CLOSER User Needs Assessment


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Presentation by John Kaye to the CLOSER leadership team Nov 2012

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  • In this presentation I will be talking about the user needs assessment related to the USP this study will look at who the users are, what they are interested in and what they may require from the USP
  • The presentation will cover the following areas and I welcome your feedback, either during the presentation or a discussion at the end.
  • This study will hopefully inform the priorities of the USP and feed into requirements for design elements and priorities for topic based activities such as data harmonisation.
  • Academic researchers need to be split by discipline e.g. bio-medical and social sciences Funders have a different use for this and will want to be able to identify any gaps to fund and to look at the impact of work etc.
  • It’s important to think about the needs to each group or subset in a group. E.g government department policy person may want to carry out an informational search, whilst a government researcher or statistician may need a transactional search.
  • This finding has implications for CLOSER as if it wants to highlight primary source materials and improve re-use it may need to use secondary sources as a ‘hook’ to lure researchers in.
  • This also has implications for CLOSER as if it is shut off as a stand alone resource it may be missed by generation Y students. CLOSER resources will need to appear in google results and library catalogues to obtain maximum exposure; open metadata will help here Confirmed in JISC - Digital information seekers: How academic libraries can support the use of digital resources
  • Here’s me carrying out an informational search on google It would be good to see what information surveys or other organisations have. ESDS have provided some information, CLS are working on it and er’re going to have a look at BL search terms.
  • Other info from ESDS Longitudinal shows that they’ve 45,013 in ? Period Jack? Popular Longitudinal resources are BHPS and NCDS
  • In terms of dataset downloads, put against some of ESDS other surveys, CLOSER surveys had lower rates with understanding society top with nearly 700 downloads in nearly a year and 3/4
  • The priorities outlined by these departments seem to have a strong focus on current government priorities around social welfare reform More analysis is available for each department’s needs As part of the BL’s role on the UK Data Forum I have asked for more information from several government departments including DWP, DfE and ONS.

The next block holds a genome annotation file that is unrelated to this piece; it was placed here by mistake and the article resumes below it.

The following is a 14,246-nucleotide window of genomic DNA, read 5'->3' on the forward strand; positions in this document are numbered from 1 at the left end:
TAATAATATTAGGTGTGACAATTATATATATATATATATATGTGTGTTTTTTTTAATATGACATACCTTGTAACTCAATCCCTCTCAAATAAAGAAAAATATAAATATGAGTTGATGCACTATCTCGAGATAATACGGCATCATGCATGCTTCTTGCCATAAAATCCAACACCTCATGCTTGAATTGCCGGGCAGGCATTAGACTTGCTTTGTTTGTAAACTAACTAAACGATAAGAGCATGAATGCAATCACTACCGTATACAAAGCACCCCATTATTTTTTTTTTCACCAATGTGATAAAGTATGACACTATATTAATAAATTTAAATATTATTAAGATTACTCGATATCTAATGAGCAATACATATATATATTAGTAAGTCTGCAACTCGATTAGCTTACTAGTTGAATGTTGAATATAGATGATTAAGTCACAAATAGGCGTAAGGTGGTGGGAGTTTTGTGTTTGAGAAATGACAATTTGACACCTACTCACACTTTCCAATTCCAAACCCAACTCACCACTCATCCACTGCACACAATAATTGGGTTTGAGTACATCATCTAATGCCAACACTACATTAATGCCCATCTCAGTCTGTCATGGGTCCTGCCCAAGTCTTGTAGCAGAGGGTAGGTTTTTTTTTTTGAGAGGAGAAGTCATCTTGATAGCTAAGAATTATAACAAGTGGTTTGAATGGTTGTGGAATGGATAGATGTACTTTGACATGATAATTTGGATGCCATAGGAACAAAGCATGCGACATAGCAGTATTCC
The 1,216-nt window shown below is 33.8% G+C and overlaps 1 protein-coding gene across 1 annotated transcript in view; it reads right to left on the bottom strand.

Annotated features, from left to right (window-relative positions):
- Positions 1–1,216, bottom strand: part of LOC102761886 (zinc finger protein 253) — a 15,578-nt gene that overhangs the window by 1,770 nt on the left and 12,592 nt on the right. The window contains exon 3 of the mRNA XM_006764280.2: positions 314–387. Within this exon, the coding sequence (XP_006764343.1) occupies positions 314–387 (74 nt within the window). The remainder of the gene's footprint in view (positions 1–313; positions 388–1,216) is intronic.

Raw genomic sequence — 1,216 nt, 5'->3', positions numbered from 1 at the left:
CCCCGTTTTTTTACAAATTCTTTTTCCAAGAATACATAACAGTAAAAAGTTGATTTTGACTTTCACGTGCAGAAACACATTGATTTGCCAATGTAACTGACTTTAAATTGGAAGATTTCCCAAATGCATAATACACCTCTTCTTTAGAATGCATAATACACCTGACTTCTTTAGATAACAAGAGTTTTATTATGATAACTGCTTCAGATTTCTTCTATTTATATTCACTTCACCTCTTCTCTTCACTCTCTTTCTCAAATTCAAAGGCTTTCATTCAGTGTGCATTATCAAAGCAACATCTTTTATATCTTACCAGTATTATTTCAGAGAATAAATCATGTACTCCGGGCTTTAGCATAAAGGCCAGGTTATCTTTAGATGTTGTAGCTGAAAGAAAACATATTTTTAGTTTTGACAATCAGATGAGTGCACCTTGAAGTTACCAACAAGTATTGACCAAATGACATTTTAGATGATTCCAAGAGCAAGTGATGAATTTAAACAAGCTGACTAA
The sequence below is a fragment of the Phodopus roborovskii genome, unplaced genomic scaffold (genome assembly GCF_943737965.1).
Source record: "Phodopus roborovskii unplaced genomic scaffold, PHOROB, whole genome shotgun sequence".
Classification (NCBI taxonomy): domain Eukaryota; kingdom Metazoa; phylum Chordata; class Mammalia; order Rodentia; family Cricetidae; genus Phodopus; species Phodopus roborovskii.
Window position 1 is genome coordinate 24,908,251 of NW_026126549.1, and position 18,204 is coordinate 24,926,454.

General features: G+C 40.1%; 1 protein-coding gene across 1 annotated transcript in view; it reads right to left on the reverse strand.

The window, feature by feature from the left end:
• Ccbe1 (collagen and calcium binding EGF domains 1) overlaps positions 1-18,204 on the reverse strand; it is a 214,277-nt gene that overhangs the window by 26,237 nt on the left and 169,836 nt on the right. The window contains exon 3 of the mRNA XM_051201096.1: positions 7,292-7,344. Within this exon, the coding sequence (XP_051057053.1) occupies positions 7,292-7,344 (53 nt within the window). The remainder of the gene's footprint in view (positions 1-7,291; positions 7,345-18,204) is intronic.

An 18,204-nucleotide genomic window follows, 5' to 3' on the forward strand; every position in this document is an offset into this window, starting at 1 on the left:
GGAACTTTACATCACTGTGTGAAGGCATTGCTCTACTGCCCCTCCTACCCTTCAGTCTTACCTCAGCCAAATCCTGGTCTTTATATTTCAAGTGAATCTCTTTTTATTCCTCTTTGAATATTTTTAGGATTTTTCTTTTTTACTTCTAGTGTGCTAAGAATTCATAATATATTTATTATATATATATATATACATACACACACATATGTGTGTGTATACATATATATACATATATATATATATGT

• It’s still early days and Sarah and I are currently gathering information for the Impact and user needs reports. Some of our immediate priorities for data and information sources are
  • CLOSER User Needs Assessment

    1. 1. User Needs AssessmentNovember 2012John Kaye – British
    2. 2. Overview Timescales, aims, approach and outcomes Proposed Report Structure Identifying the Users Initial Findings – User Behaviour Initial Findings – Disciplines and Topics Data to be collected & Analysed Questions and Discussion
    3. 3. Timescales & aims First Draft February 2013, Final April 2013 Identify the potential major user groups of the USP and outline their characteristics. Examine their goals, purposes, and objectives in using the USP:  what do users want to accomplish?  what are their overall aims?  how can the USP help to accomplish these aims?
    4. 4. Approach & DesiredOutcomes Desk based analysis and literature review based on existing data sources The main outcomes of this report will be:  A review of the current situation  Typical user groups and their characteristics and aims  A set of use scenarios to aid the design of the USP  Recommendations for the design of the USP  Recommendations for future research
    5. 5. Proposed ReportStructure Introduction (scope, method and context) Who are the users? Current Situation Location type and use of resources Disciplines and topics trends Other initiatives User Group Needs  Needs for Academic Researchers  Undergraduate  Postgraduate  Career  Needs for Educational Teachers (School and University)  Needs for Policy Makers  Needs for Funders Use Scenarios Recommendations